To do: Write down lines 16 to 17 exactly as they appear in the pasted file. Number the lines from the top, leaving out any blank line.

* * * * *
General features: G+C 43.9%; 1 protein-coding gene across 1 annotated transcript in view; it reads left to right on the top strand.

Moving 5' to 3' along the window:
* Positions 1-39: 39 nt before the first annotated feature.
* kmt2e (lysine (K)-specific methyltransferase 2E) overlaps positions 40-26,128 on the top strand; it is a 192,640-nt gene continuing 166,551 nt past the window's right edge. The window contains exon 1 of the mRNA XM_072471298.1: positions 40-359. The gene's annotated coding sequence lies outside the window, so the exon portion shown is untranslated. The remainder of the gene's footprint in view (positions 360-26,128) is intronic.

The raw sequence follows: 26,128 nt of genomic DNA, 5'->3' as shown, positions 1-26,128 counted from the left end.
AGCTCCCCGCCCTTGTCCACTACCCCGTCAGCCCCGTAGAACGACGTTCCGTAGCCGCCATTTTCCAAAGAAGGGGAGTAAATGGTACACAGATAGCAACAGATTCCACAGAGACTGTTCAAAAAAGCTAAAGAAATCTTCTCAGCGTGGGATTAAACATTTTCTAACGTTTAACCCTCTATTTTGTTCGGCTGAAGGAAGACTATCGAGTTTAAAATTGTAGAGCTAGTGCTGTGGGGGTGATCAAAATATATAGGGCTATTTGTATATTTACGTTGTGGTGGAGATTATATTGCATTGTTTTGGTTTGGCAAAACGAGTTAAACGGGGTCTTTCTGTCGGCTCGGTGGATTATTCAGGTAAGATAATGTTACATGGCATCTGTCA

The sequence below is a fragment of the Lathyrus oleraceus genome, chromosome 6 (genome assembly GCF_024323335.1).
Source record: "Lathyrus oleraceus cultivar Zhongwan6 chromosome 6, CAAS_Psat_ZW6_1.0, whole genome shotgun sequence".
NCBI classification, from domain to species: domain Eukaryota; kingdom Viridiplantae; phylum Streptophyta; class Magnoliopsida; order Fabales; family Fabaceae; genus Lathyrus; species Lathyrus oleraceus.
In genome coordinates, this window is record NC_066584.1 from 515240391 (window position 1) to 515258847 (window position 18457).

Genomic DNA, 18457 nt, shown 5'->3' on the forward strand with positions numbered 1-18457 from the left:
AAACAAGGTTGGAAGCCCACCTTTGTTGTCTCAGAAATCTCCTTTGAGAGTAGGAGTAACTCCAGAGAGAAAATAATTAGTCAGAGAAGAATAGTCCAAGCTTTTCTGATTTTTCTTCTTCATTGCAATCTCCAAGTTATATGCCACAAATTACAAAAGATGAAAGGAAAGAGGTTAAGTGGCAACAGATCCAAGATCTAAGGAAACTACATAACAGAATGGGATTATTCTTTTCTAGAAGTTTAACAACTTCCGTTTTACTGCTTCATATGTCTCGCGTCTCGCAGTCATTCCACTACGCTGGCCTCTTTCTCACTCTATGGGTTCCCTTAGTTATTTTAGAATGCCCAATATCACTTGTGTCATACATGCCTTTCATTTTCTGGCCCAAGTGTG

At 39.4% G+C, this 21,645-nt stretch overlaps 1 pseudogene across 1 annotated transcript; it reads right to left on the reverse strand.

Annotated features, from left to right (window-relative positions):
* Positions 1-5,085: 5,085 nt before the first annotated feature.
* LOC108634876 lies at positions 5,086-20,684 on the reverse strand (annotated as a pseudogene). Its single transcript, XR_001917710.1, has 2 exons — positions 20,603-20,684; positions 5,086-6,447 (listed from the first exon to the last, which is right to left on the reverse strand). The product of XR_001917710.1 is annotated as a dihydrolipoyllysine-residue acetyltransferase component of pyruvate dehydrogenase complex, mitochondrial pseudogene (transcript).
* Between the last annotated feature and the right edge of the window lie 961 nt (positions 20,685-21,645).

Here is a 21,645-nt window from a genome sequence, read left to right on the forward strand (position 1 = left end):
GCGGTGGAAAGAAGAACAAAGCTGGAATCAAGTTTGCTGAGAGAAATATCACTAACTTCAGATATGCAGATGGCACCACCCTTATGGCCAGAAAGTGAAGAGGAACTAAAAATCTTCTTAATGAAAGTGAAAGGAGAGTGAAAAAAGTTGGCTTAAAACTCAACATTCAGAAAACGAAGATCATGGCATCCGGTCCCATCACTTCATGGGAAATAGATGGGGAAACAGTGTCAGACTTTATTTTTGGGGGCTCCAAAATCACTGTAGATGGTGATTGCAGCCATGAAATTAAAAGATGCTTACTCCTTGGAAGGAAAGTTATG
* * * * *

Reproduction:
* LOC108634876 lies at positions 5,086-20,684 on the reverse strand (annotated as a pseudogene). Its single transcript, XR_001917710.1, has 2 exons — positions 20,603-20,684; positions 5,086-6,447 (listed from the first exon to the last, which is right to left on the reverse strand). The product of XR_001917710.1 is annotated as a dihydrolipoyllysine-residue acetyltransferase component of pyruvate dehydrogenase complex, mitochondrial pseudogene (transcript).
* Between the last annotated feature and the right edge of the window lie 961 nt (positions 20,685-21,645).